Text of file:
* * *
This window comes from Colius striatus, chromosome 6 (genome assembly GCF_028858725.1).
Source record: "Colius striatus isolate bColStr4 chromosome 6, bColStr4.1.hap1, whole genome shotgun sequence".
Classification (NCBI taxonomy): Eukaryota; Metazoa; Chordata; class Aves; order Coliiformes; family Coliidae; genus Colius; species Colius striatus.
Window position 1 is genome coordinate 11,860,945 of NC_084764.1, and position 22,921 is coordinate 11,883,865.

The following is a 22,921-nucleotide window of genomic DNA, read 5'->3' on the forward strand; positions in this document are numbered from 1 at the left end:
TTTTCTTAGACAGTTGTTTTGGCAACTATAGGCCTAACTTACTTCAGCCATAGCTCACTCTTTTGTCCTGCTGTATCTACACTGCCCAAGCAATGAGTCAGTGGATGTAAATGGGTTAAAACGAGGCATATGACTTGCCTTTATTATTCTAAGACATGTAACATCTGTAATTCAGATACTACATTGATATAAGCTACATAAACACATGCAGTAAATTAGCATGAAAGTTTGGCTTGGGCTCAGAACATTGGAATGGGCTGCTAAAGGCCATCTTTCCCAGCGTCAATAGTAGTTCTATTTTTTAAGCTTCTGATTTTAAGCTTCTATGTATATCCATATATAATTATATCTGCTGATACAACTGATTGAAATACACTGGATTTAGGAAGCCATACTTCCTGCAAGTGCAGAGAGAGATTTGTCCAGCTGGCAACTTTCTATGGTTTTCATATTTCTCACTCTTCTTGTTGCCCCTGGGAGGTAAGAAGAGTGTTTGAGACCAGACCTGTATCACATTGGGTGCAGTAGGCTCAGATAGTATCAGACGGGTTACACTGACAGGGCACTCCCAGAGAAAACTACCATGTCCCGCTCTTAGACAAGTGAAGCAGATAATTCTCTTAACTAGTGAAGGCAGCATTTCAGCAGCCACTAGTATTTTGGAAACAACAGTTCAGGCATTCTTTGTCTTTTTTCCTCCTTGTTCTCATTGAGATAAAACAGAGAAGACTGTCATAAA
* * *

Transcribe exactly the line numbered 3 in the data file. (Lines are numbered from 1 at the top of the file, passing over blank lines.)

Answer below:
Classification (NCBI taxonomy): Eukaryota; Metazoa; Chordata; class Aves; order Coliiformes; family Coliidae; genus Colius; species Colius striatus.